What is health anxiety?
Worry about your physical or mental health from time to time is normal. When the worry is really difficult to stop, despite reassurance from your doctor that your tests are normal, you may be dealing with illness anxiety.
Anxiety about health was previously known as hypochondriasis. In the most recent revision of the Diagnostic and Statistical Manual-5, that diagnosis was renamed as Illness Anxiety Disorder.
Some therapists and researchers consider illness anxiety a form of Obsessive Compulsive Disorder (OCD). Why? Because the pattern of symptoms and the response to them can look a lot like OCD focused on other themes. Being preoccupied with bodily sensations is a lot like the obsessions we see in other forms of OCD, like contamination or taboo thoughts or superstitions.
Illness anxiety is also similar to OCD in that it is driven by uncertainty and doubt. Bodies are noisy. It’s normal to have occasional unexplained sensations of pain, pressure, or tension. Headaches, dizziness, numbness, or urgency to urinate are also normal experiences that come and go. When we try to get explanations for fluctuations in how our bodies feel, we introduce doubt. Why did my heart feel like that? How can I know for sure that this isn’t a medical emergency? What if this is something serious and I’m ignoring it? Should I call my doctor? Trying to answer these questions and spending time looking for answers only leads to more questions and more uncertainty.
Over time, normal sensations begin to trigger an internal alarm system that something is really wrong. Some people naturally have more sensitive alarm systems but we can also inadvertently exacerbate this process by the way we deal with bodily sensations. By responding to these symptoms as though they are signs of real danger, we reinforce the idea that they are in fact dangerous. We begin to treat each change in how our body feels as very important and potentially meaningful, spending a lot of time analyzing them. This may cause us to notice even more sensations, leading to more alarms and more anxiety.
Is it normal to google my symptoms?
It makes sense that we turn to the internet to get information about things that scare us. Knowing the cause of symptoms and what we might do to relieve them can be helpful. The problem with this approach, though, is that it can become a go-to strategy to get rid of uncomfortable feelings. As anyone who has ever searched the internet for health related information knows, though, this approach will quickly cause even more anxiety as we read more about the worst case scenarios. So we keep searching, looking for information that will calm us.
Other behaviors we often see related to health anxiety include:
- Seeking reassurance from other people, asking if they have ever had the symptoms and if they think the symptoms are serious
- Body checking, scanning your body for symptoms or changes that might indicate something is wrong
- Avoiding activities that might cause unwanted symptoms or where it might be difficult to get medical help (for example, hiking or being in an unfamiliar place)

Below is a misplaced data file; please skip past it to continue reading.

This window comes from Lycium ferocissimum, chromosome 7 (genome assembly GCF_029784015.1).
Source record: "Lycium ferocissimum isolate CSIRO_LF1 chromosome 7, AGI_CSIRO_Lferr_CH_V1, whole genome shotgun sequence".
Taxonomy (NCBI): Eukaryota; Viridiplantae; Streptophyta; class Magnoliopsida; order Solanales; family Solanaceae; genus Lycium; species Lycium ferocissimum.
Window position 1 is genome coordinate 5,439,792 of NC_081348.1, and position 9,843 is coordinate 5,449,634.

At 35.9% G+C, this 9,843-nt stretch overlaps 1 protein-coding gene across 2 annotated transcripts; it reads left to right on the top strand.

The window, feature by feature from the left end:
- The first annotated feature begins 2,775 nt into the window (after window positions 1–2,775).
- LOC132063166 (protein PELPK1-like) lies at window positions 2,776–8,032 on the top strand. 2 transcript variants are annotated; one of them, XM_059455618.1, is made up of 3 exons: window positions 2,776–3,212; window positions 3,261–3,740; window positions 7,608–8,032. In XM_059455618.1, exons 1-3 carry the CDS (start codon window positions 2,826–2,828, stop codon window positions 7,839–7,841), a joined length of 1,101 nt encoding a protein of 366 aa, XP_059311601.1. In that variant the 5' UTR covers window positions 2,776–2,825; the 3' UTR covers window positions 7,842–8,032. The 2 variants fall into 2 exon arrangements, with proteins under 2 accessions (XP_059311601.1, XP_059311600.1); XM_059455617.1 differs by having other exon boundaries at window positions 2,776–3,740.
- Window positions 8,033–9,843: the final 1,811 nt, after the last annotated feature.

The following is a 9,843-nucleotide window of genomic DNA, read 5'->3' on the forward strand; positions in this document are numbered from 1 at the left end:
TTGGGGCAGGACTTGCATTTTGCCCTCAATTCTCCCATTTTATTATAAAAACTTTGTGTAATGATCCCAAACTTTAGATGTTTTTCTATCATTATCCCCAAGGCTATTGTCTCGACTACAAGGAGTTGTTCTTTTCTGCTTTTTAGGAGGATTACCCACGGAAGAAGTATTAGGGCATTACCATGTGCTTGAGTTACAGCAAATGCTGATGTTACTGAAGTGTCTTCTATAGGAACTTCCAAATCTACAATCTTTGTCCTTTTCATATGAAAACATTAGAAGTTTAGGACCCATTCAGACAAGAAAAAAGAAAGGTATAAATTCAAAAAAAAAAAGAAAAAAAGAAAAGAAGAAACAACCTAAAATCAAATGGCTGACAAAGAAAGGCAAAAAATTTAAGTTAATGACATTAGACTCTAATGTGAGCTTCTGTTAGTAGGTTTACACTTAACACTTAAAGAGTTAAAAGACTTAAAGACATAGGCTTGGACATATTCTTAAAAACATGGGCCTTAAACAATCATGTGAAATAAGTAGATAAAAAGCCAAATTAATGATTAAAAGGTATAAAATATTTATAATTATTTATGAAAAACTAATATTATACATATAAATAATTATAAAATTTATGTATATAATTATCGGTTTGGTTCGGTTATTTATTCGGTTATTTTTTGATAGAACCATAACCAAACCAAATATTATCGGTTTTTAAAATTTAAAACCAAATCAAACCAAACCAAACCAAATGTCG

- Seeking medical tests, evaluations, scans or frequent appointments with medical providers
The problem with these responses is that the relief from anxiety they provide is temporary. As soon as another worry shows up, the cycle starts all over again: sensation, worry thought, anxiety, response, temporary relief. In the long run, these responses actually trigger more doubt and uncertainty.
Becoming so focused on your body, its reactions, and what those reactions might mean can make you miserable. You may feel like you can’t focus on anything else because of your constant fear that something is wrong. It may be hard to focus on the present moment and you may have trouble enjoying things in your life because you’re preoccupied with your symptoms. But there is hope! Cognitive Behavioral Therapy (CBT) and Exposure and Response Prevention (ERP) can free you from the cycle of anxiety and distress.
What does health anxiety treatment involve?
Most people have had their unexplained symptoms checked out by a doctor before they begin therapy. They may have seen specialists or had multiple tests done, all with normal results. If you haven’t seen a doctor lately, it may make sense as a first step to get a physical exam and have some blood work done. If your doctor indicates that everything looks okay physically, it may be time to try a different approach.
Getting unstuck from health anxiety means learning a different response to anxiety. Instead of trying to make the anxiety go away by researching or checking or seeking reassurance, try doing nothing instead. When the rush of anxiety shows up, first practice taking a deep breath. Then notice what’s happening. Identify the thoughts that are going through your mind and the effect those thoughts have on your body. Do you notice a rapid heart rate? Do you feel tension in your chest or butterflies in your stomach? Try treating this as a false alarm. When your smoke detector goes off because you’ve just used the toaster, you don’t react with panic. You treat it as a false alarm, right? Remind yourself that this is an unhelpful cycle and that the first step is to practice allowing these thoughts and feelings to be with you.
If you’d like to learn more, Ken Goodman, LCSW, has a great free webinar hosted by the Anxiety and Depression Association of America that can get you started. You can also learn more about Exposure and Response Prevention Therapy here.
If you have questions about this or would like to talk more with your care coordinator, please call us at 314-462-2965 or click Contact to send us a message.